MPs probe ‘perverse behaviour’ of National Planning Policy Framework
Published by Max Salsbury for 24dash.com in Central Government and also in Housing, Regulation
Planning permissionImage: Planning via Shutterstock
The National Planning Policy Framework may be “driving perverse behaviour”, according to research findings published by the Communities and Local Government select committee on Friday. Some local authorities which deal efficiently with planning face punishment for missing government targets while those which “game the system” are applauded, the committee warned.
Committee chair Clive Betts said: “The research suggests that government planning performance targets may be driving perverse behaviour. This is especially worrying as the research also finds that a focus on good practice in local planning authorities is required if the NPPF is to be fully effective.
“A number of local authorities are exemplary according to the performance data but described as ‘horrendous’ by those with first-hand experience of working with them. Some are even rejecting planning applications and asking developers to resubmit the same application for no reason other than to meet the target time for a decision. “
The committee has launched an inquiry into the operation of the NPPF after its research showed that some local planning authorities may be meeting the government’s planning performance targets “despite being ineffective and displaying poor practice”.
According to the committee, the research also suggests that although the NPPF has been broadly welcomed, a focus on good practice in local planning authorities is required if its potential is to be realised.
Betts said: “It is extremely concerning that efficient authorities, which focus on customer service and enabling good development, could be placed in special measures because they miss arbitrary and unsatisfactory targets. On the other hand, poor authorities that game the system are being applauded for meeting those same targets.
“The evidence from the research suggests that government proposals to increase the threshold for designating authorities as underperforming may only make matters worse. I am today sending a copy of our research to Planning Minister Nick Boles.”
The research was conducted by the Centre for Housing and Planning Research at Cambridge University. It was commissioned by the committee in December 2013 in order to identify pinch points in the planning system affecting housing and to find out why the effectiveness of the planning system varies so much between otherwise similar local authorities. It focused on analysing the published data and interviews with planners and with large and small housebuilders.
The main findings included:
1. Large housebuilders generally think the NPPF has been a positive change. They are, however, opposed to further changes in policy, calling instead for a focus on good practice.
2. An adopted local plan and a five-year land supply is essential for effective planning. The lack of a local plan makes a local planning authority vulnerable to appeals. In some authorities there is an expectation that applications will go to appeal because elected members do not want to make planning decisions or local nimbyism to new development is strong.
3. There is a whole host of factors that can contribute to delays. This includes consultation with stakeholders, the attitude of some councillors and a lack of resources and skills. Environmental matters in particular can be a considerable source of delay.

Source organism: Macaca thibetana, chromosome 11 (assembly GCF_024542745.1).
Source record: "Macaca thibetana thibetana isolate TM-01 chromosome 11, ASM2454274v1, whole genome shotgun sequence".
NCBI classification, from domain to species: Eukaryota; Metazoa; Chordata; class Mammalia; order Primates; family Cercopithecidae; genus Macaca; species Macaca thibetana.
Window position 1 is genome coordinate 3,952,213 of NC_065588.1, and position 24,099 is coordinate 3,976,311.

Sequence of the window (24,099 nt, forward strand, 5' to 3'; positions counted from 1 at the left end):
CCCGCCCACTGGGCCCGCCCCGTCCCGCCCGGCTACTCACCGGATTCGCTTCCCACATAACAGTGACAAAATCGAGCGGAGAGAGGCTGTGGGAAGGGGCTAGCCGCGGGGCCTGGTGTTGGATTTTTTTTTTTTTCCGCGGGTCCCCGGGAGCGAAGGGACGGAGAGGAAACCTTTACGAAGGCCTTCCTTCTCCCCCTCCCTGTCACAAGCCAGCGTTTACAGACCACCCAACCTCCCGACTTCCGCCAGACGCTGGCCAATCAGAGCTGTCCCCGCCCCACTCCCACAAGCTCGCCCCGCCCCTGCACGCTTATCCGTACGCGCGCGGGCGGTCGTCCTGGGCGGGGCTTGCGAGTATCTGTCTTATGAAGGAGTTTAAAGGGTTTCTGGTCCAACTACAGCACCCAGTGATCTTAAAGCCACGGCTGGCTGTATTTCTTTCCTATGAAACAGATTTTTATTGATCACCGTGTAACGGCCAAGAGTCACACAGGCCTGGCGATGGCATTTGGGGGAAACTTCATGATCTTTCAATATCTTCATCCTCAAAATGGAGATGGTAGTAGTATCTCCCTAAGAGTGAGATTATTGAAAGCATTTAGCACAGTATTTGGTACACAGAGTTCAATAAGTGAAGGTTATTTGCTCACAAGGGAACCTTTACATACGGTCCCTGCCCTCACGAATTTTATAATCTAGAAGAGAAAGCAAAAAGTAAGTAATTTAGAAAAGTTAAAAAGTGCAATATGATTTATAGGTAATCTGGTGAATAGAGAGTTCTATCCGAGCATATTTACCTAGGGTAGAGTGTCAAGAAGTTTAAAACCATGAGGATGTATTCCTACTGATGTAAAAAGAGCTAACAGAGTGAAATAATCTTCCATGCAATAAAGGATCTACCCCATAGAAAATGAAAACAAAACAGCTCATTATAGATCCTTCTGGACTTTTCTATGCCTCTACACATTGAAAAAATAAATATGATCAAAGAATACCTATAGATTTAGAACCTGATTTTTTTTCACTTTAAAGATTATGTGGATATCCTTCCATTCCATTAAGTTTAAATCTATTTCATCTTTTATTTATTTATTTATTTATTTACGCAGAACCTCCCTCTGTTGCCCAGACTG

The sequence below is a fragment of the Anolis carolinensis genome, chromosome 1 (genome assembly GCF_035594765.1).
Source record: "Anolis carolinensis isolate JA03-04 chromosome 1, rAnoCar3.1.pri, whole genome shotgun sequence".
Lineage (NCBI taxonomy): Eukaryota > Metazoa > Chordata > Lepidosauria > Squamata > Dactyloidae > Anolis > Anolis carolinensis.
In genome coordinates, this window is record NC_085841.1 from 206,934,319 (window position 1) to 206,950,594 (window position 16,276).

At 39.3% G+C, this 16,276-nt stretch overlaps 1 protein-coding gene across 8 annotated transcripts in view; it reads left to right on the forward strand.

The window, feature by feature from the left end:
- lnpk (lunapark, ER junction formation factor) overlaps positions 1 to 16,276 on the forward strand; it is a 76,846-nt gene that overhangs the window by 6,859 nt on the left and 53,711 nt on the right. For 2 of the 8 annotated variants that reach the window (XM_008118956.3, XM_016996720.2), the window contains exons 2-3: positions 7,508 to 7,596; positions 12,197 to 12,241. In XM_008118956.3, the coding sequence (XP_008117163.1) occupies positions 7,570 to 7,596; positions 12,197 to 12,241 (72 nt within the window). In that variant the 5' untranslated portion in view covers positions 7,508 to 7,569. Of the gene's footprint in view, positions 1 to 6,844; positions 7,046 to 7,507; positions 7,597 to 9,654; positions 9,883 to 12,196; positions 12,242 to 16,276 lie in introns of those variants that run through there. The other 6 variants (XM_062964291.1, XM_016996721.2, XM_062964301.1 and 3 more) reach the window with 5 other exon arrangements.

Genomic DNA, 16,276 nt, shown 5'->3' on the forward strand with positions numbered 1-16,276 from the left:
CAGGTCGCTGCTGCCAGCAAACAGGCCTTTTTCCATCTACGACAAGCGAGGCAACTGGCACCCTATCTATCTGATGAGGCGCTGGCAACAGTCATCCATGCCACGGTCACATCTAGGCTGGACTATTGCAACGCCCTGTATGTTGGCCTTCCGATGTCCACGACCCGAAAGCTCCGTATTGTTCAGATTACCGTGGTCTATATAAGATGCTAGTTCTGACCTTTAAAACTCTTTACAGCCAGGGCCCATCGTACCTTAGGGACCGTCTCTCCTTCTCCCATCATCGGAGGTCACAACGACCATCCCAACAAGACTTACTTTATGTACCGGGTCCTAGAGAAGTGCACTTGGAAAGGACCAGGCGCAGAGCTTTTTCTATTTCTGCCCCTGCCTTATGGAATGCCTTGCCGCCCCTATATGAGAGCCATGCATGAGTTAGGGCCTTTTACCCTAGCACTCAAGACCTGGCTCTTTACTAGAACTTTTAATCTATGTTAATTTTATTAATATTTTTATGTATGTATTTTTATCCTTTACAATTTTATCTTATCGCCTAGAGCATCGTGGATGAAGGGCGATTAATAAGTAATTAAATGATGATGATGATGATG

4. The planning process can be effective when there is a positive culture within local authorities and a pro-development attitude from chief executives, planning officers and elected members.
5. Planning performance targets do not tell the whole story and can be misleading. Measuring performance by the number of decisions taken within eight or 13 weeks from the start of the formal process masks good and bad performance. The actual time taken to reach a planning consent is not necessarily reflected in the target statistics as in some authorities a lot of time is spent before the formal process begins.
6. Some local planning authorities engage in poor practice in order to meet planning targets. Some LPAs refuse planning applications and request that developers resubmit the same application solely to meet the target time for a decision.
Report author Dr Gemma Burgess said: “Our aim was to identify the key pinch points in the planning process that constrain new housebuilding. However, an unexpected finding was that the planning performance targets can create perverse incentives, such as some local authorities refusing an application simply to make a decision within the statutory period. This means that although the data might show that a local authority meets the targets, in reality time is either spent in pre application discussions or on post determination processes, or both, and this time is not reflected in the planning performance data.
“However, where local authorities are open for business, welcome development and are focused on providing good customer service, the planning system works well to deliver new homes.”
The inquiry will scrutinise the operation of the NPPF in its first two years. It will look at the impact of the NPPF on three key areas: planning for housing; town centres; and planning for energy infrastructure (excluding energy infrastructure covered by National Policy Statements).
Betts said: “At a time when we are in desperate need of more houses, effective planning is more important than ever. But it is also essential if our town centres are to become thriving community hubs and if our long term energy needs are to be met in a sustainable way. We welcome evidence about how the National Planning Policy Framework has helped achieve these goals in the two years since its inception.”